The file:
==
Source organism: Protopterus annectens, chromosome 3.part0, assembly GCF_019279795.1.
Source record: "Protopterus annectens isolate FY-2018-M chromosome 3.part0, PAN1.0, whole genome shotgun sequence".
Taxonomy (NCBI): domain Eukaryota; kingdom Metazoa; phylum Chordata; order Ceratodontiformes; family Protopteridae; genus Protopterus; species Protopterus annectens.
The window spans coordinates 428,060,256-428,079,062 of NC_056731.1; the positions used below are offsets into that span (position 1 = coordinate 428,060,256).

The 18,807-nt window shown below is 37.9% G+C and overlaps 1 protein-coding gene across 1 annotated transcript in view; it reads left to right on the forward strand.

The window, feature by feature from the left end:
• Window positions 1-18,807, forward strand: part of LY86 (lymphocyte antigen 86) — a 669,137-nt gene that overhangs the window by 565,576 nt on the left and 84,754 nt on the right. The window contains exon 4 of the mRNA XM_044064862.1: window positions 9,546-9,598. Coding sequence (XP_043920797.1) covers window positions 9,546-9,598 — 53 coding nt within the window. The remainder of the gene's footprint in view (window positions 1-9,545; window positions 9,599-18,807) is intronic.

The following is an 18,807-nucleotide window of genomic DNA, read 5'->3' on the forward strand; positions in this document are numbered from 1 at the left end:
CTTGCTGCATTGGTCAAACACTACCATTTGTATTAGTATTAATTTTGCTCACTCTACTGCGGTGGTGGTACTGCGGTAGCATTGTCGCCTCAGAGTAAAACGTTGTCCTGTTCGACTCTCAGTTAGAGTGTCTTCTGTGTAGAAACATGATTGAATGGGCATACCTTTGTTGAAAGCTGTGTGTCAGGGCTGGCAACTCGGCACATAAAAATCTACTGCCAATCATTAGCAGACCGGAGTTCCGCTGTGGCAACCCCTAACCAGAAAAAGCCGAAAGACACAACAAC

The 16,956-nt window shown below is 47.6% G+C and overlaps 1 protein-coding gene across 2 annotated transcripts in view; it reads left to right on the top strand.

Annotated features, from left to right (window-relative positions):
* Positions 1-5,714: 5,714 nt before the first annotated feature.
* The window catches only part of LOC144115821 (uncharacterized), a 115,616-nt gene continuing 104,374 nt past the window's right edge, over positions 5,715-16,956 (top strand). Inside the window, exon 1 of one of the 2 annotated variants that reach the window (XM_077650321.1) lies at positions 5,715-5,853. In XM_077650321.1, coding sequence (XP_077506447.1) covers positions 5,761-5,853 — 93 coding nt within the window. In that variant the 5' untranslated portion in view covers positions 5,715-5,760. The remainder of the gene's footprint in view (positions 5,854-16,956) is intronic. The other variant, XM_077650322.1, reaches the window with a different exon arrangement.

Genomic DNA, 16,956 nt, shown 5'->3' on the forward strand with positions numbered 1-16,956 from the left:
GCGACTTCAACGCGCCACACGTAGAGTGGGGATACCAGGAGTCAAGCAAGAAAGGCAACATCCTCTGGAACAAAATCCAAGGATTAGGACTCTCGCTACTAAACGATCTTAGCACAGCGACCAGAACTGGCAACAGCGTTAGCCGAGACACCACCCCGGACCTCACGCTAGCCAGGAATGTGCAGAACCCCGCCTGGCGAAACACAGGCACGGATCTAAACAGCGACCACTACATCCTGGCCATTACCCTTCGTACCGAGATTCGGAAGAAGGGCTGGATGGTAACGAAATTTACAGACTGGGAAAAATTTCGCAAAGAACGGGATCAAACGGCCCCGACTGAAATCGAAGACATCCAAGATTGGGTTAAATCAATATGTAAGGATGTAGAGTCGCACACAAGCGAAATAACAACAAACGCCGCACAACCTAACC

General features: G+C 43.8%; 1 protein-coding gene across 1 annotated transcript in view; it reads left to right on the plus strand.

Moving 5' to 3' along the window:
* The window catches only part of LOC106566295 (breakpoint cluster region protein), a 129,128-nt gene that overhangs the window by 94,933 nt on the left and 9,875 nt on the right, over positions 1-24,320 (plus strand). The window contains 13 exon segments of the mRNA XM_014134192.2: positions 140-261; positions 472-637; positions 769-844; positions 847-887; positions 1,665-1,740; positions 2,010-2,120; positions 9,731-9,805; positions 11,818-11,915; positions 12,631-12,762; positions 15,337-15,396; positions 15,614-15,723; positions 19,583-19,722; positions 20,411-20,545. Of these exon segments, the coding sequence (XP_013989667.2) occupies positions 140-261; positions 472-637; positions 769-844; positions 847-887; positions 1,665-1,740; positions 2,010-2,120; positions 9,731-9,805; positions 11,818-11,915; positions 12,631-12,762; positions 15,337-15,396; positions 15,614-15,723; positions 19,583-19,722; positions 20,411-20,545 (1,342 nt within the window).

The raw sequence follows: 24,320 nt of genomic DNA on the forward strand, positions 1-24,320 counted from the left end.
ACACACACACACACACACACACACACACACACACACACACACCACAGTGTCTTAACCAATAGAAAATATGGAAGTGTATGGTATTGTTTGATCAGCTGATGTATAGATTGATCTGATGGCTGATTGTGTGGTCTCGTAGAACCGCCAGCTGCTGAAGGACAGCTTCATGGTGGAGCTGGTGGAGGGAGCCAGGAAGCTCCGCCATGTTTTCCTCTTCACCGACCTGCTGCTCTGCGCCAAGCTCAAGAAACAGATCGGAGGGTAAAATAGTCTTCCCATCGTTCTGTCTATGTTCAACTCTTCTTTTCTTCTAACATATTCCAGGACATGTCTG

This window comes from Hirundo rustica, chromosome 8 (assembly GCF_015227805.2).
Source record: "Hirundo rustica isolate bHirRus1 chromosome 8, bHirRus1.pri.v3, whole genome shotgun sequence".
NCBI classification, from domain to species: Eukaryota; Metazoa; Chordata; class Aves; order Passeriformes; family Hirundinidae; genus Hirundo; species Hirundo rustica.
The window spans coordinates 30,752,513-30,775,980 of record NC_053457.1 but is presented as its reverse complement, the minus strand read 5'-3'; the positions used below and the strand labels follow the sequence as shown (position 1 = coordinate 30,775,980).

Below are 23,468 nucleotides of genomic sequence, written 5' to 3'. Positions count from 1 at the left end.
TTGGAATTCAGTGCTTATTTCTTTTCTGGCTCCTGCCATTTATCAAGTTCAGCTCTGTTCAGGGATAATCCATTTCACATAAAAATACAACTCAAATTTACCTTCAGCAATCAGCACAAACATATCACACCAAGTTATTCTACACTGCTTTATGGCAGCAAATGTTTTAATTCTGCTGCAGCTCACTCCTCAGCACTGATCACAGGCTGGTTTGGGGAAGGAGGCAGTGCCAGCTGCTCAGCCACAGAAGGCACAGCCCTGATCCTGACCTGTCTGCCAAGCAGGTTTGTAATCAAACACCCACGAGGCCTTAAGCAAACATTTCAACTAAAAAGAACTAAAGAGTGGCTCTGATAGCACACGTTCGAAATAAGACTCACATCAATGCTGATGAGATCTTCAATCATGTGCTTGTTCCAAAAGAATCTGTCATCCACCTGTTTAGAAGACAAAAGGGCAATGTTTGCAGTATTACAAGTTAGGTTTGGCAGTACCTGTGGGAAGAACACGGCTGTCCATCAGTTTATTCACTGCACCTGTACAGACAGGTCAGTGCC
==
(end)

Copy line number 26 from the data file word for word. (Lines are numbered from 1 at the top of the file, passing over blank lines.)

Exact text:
TTGGAATTCAGTGCTTATTTCTTTTCTGGCTCCTGCCATTTATCAAGTTCAGCTCTGTTCAGGGATAATCCATTTCACATAAAAATACAACTCAAATTTACCTTCAGCAATCAGCACAAACATATCACACCAAGTTATTCTACACTGCTTTATGGCAGCAAATGTTTTAATTCTGCTGCAGCTCACTCCTCAGCACTGATCACAGGCTGGTTTGGGGAAGGAGGCAGTGCCAGCTGCTCAGCCACAGAAGGCACAGCCCTGATCCTGACCTGTCTGCCAAGCAGGTTTGTAATCAAACACCCACGAGGCCTTAAGCAAACATTTCAACTAAAAAGAACTAAAGAGTGGCTCTGATAGCACACGTTCGAAATAAGACTCACATCAATGCTGATGAGATCTTCAATCATGTGCTTGTTCCAAAAGAATCTGTCATCCACCTGTTTAGAAGACAAAAGGGCAATGTTTGCAGTATTACAAGTTAGGTTTGGCAGTACCTGTGGGAAGAACACGGCTGTCCATCAGTTTATTCACTGCACCTGTACAGACAGGTCAGTGCC